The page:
Opening a fantastic selection of gardens across Scotland to raise money for hundreds of charities
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Garden Opener's Guidance Pack


Thank you so much for deciding to open your garden for charity with Scotland’s Gardens Scheme (SGS). Because of your hard work, you will benefit the charities we support (Maggie’s Cancer Centres, The Queen’s Nurses Institute of Scotland (district nurses) and Perennial (the Gardener’s Benevolent Fund as well as perhaps your own elected charity. In addition, you will give a huge amount of pleasure to many visitors. You are joining a long tradition of community fundraising and we are pleased to welcome you.

For more information about our beneficiaries, see:


Queen’s Nurses Institute of Scotland:


You would not be opening your garden with us if the organisers of Scotland’s Gardens Scheme did not know that your garden was up to the mark and of interest. It is YOUR garden and you have every right to be proud of what you have achieved with it; whether you are opening for the first time, or whether you are an old hand!

The Scotland’s Gardens Scheme team, consisting of your local organising committee and the SGS Office, have many years of experience which we are very happy to share with you. We will provide you with a range of marketing materials and will actively help to promote your opening. However, as in all things, a certain amount of preparation and understanding of what it takes to make a day go smoothly helps. We hope that the following information will assist you in achieving this.

Planning your Garden Opening

Type of Opening

By far the most successful way of opening your garden with Scotland’s Gardens Scheme is to do so on a Specific Date, or several dates. The most popular is a Sunday opening, though Saturdays can also work well. Weekend openings are becoming more and more popular, and prove especially helpful during times of year when weather can be variable, such as early May. And the most popular opening time is 2-5pm, though this is often extended especially for village or group openings.

Some Garden Owners choose to open over a range of dates, or Regular opening. Such openings do not tend to bring as many visitors, even over the season the total takings are usually less than that of a Specific Date opening. But this option may be more appropriate for the needs of some.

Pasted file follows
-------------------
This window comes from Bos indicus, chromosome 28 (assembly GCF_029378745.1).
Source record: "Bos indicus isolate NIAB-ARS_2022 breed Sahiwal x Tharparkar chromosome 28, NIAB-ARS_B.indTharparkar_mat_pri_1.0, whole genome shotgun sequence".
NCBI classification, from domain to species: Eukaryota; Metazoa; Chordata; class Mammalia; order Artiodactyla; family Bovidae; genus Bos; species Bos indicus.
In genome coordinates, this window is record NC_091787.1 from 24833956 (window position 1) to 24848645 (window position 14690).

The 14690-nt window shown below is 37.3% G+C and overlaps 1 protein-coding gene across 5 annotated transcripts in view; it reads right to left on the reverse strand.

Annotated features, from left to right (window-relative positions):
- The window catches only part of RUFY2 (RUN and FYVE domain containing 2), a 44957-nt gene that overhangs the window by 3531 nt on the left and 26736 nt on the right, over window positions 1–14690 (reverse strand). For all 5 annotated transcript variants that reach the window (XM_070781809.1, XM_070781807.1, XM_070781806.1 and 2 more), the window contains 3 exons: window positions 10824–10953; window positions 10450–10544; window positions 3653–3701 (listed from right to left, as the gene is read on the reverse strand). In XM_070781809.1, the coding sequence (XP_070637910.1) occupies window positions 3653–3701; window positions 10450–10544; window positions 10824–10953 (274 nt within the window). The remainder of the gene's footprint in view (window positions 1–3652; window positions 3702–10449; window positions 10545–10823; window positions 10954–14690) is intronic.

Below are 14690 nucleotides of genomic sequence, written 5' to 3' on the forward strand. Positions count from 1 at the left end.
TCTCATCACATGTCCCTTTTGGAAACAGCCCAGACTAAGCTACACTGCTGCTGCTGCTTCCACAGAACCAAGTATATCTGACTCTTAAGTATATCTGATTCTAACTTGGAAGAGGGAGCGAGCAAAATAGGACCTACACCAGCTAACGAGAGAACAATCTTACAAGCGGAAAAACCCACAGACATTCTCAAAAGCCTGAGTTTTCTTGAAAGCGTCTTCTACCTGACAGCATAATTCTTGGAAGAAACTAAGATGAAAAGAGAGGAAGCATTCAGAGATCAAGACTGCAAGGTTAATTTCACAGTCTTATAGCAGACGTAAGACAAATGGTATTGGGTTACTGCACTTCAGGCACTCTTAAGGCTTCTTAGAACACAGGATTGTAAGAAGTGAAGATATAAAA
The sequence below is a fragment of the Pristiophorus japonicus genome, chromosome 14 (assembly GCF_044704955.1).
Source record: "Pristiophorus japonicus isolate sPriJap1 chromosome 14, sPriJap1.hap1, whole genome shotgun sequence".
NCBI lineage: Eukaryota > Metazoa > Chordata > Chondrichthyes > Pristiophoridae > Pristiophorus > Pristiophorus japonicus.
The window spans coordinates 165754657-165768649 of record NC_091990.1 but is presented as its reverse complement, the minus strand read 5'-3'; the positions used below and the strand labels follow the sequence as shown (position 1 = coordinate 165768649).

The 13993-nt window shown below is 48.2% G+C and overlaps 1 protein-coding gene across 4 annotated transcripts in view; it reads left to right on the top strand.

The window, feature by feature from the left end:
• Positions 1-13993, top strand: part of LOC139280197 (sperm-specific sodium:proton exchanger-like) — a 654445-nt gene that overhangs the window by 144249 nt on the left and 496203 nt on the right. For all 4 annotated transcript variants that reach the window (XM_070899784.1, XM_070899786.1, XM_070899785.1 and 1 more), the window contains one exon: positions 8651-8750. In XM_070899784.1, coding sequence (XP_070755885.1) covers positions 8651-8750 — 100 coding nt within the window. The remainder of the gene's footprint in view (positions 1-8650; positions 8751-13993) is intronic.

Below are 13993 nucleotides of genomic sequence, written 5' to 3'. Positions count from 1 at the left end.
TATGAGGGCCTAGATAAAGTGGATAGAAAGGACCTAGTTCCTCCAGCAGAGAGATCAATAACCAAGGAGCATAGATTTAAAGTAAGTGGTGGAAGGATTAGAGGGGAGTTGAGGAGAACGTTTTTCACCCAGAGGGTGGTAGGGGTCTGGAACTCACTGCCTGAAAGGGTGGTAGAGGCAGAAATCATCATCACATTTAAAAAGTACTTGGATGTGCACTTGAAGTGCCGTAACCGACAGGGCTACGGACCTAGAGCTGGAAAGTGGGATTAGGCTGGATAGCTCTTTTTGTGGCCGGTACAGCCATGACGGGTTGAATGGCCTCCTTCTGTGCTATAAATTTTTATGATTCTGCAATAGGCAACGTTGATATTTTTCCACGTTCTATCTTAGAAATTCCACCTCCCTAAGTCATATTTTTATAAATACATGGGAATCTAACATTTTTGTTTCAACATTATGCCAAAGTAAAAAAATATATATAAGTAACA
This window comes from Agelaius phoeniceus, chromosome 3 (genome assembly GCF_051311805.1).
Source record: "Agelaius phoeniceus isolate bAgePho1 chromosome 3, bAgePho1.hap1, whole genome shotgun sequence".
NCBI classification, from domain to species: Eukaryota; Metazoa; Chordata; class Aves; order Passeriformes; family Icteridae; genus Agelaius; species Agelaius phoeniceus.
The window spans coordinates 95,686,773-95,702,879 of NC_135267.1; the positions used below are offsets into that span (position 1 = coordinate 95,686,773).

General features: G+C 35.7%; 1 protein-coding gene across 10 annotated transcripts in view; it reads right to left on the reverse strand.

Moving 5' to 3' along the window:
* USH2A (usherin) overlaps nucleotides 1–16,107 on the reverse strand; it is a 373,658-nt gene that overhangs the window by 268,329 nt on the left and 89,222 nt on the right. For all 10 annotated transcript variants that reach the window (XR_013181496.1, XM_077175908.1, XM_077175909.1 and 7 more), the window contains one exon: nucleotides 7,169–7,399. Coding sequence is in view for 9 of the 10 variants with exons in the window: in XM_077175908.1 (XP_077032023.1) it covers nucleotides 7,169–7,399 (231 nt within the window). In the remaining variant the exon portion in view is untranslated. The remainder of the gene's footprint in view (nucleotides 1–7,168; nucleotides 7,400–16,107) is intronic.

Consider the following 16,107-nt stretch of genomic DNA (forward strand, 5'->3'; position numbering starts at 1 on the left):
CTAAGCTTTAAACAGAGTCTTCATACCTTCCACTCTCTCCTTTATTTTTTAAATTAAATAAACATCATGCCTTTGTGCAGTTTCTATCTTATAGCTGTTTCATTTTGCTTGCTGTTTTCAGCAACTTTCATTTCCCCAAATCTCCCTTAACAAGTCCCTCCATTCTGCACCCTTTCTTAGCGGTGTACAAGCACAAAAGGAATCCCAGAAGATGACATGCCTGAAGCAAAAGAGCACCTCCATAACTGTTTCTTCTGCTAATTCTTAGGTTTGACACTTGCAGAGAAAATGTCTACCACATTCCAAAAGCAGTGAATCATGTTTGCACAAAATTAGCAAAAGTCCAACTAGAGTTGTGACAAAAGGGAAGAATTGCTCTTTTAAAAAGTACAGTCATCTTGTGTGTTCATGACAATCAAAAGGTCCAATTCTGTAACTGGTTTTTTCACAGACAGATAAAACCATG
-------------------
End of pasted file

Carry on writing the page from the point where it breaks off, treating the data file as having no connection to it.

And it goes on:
There is also the option to open By Arrangement, whereby visitors make a prior appointment. We have found that this type of opening does not bring many visitors unless a good amount of effort is made by the Garden Owner to reach potential visitors. But this type of opening can work well for group visits, such as WRI or gardening clubs, who like to arrange group visits for their members. The SGS Office plans to look for more opportunities to reach out to such groups for our By Arrangement gardens.

Note that many Garden Owners decide to choose a variety of the above open day types, for instance to be open on a Specific Day but also happy to have groups arrange to visit by appointment.

There is also the possibility to open as a SGS Plant Sale. This is appropriate where the focus of the open day is very much on the sale of plants, and is different than an opening having a plant stall. This type of opening should be coordinated with the local District. There may or may not be a garden open at the same time.

Date of Opening

You will want to choose a time of year when your garden looks at its best, though for some gardens this can be quite flexible. You must work closely with your District Organiser to choose your date because he/she will be trying to create a schedule for all the garden open dates in the District with minimal overlap. Sometimes, depending on the size of the district, two or more gardens may have to open on the same date, but we try to see that there is a good distance between these. Linking multiple gardens up into a group opening when in close proximity can also be an option.